• Also forgot to mention how pleased I was that you pointed out that for many of us, access to wi-fi isn't something we want, but a definite need! So utterly true about not really ever being away from work (and hence needing internet access) if you run your own business...

    Posted by Chris Wotton on 27th November, 2010

  • My first reaction to this is to scoff a bit at travellers sounding ever so slightly demanding and spoilt, and also at their reliance on such things as the internet which I often view as a weird compulsion of people getting away from it all. Regardless of its practical application ("I only ever use it for..."), any cafes I use have their fair share of people playing farmville on facebook. But this is perhaps a slight exaggeration and also beside the point.

    I've never been charged for wifi in 2 years in this part of the wold. In my experience, I find that the cheapest places often have free wifi, although this varies from country to country. Its the more expensive places that charge for it, and the costlier the hotel the higher the price. One example was when I went down to Singapore to exploit the opportunity of my Sister's work putting her up in the Swissotel. I couldn't believe the company was charged 180 dollars for a few days wifi. On one computer. At terrible speeds they wouldn't guarantee.

    But really, there are plenty of places in most parts of SE Asia where if a hostel doesn't have free wifi, you can keep going and find one that does.

    Posted by John on 27th November, 2010

  • I laugh when people reckon they need their laptop for business and then whinge and having to pay for internet access so they can do their work.
    I mean, if I need to travel for business, which I do often, I take the time to find out prior to arriving at the hotel, whether there is internet access in the rooms and if they are 'free' or if there are charges. Basically if it's such a big problem, don't choose accommodation that doesn't have 'free' internet. And at the same time, save us all from this whining.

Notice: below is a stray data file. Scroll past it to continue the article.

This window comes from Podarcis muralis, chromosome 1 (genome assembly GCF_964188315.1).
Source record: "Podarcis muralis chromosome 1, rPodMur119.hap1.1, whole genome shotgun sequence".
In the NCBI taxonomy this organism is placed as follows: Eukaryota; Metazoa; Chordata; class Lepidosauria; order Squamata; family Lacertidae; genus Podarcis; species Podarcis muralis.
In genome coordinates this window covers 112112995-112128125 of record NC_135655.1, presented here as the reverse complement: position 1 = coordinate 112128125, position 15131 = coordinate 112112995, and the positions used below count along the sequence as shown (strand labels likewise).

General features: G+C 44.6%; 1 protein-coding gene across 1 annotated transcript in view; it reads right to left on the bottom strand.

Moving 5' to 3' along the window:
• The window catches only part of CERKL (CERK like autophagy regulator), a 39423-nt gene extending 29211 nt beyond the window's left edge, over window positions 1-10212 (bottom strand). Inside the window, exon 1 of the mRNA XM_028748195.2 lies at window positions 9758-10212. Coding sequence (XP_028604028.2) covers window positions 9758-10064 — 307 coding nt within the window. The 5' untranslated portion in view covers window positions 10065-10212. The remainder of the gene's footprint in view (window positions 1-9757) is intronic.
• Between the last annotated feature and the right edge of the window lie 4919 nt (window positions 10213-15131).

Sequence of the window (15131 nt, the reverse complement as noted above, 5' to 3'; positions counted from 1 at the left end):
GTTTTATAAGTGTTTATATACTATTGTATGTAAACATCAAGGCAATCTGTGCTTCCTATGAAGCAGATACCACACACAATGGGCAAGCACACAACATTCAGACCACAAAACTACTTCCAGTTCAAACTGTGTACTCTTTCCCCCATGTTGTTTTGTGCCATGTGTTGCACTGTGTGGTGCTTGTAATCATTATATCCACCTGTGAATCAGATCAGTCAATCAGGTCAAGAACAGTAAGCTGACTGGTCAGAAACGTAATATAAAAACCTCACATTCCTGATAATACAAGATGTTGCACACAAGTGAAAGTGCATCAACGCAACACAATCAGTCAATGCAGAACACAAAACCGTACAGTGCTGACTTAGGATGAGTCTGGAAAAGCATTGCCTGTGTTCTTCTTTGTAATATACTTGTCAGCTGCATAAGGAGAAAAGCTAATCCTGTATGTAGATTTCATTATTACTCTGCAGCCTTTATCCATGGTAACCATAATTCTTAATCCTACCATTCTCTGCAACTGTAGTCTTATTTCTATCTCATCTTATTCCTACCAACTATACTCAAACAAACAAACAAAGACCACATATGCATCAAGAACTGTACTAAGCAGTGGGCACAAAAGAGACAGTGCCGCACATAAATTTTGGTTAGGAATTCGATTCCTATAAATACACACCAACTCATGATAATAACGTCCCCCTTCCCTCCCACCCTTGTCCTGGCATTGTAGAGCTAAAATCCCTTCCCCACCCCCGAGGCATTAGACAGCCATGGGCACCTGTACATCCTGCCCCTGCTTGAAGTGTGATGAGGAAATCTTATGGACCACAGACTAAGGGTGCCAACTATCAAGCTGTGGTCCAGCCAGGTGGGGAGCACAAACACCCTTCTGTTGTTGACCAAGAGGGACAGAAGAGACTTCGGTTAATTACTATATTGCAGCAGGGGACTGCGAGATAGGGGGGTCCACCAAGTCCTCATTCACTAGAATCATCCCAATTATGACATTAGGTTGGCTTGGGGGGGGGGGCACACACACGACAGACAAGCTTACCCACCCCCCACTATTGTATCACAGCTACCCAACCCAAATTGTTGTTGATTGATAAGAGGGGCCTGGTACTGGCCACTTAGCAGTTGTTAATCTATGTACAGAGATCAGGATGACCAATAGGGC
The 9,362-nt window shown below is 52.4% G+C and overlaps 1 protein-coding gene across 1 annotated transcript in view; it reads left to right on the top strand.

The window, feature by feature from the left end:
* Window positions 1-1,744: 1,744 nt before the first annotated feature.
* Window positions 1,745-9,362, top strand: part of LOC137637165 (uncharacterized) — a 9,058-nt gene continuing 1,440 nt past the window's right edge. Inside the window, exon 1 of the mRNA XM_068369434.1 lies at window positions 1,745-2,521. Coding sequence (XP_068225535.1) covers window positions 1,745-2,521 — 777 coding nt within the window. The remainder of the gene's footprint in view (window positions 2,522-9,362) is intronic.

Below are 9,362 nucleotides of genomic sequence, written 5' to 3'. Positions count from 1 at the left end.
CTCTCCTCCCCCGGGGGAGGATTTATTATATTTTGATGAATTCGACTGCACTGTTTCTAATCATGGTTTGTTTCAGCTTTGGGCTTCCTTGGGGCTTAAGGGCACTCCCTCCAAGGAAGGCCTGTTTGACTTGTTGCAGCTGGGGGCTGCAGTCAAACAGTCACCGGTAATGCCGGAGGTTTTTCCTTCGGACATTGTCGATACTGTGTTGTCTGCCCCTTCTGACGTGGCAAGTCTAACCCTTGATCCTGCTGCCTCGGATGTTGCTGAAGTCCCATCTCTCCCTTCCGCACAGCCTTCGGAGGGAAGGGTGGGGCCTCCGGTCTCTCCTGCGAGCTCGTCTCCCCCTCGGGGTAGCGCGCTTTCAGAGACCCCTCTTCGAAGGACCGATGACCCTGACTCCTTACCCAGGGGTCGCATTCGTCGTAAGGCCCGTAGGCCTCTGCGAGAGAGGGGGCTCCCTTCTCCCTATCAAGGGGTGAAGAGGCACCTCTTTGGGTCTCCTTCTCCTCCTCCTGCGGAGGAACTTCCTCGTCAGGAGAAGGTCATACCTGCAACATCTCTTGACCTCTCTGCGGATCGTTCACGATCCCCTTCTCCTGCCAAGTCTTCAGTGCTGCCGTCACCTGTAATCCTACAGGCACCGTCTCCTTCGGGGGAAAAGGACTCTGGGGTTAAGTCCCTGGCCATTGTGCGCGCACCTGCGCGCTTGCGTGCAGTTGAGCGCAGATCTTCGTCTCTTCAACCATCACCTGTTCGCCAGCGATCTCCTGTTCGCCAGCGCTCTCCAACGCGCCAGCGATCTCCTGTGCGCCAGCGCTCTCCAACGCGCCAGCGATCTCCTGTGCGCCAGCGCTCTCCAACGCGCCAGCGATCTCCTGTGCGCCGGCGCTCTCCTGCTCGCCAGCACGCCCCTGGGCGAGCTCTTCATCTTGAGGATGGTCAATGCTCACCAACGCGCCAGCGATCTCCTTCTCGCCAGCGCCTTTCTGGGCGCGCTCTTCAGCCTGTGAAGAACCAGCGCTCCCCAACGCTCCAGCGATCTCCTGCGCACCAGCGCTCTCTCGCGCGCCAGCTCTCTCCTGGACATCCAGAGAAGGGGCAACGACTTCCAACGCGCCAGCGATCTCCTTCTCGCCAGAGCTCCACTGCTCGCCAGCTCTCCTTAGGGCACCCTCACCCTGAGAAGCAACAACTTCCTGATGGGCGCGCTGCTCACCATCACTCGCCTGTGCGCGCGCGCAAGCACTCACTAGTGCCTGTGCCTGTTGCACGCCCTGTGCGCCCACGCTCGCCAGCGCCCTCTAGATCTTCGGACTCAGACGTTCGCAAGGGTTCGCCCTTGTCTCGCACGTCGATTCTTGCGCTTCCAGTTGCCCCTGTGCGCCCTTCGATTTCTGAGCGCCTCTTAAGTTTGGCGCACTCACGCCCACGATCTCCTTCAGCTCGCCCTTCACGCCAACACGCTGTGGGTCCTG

If wifi/internet is needed for business purposes, then what's the problem, just get an itemised receipt and use it as a tax deduction or include it in your travel reimbursement.

    The alternative is to provide 'free wifi' to all rooms, everywhere.
    No problem but the trade off is that hotels lump an extra $10 or more a night on the current room tariff and call it 'free' internet.

    You can't please all the people all the time. Nothing in life is truly free.

    Posted by Dilligaf on 27th November, 2010

  • John & Dilligaf,
    Yup, good points indeed, but aren't we driving/whining to the same point? That WiFi/internet access is becoming just another facility that guests may look for - just as they may air-con/minibar/swimming pool etc.

    The hotels that provide this service without a surcharge (ie it's "priced in" just as the air-con/pool is) may well get more custom than the place down the road that charges a surcharge for it - especially in competitive markets like Siem Reap.

    I wasn't suggesting that access be given away for free but rather that it should be a given and be priced-in to the base room rate.

    Then, as John points out, the flasher hotels are pretty shameless when it comes to charging ridiculous amounts for internet access. Perhaps I'll do another post "Hotels shouldn't gouge you on the internet" ;-)

    Posted by somtam2000 on 27th November, 2010

  • If there's an alternative that offers free wi-fi, I'll stay there instead. Charging wi-fi fees in places where its available somewhere else is a guarantee I won't stay at, or recommend your hotel.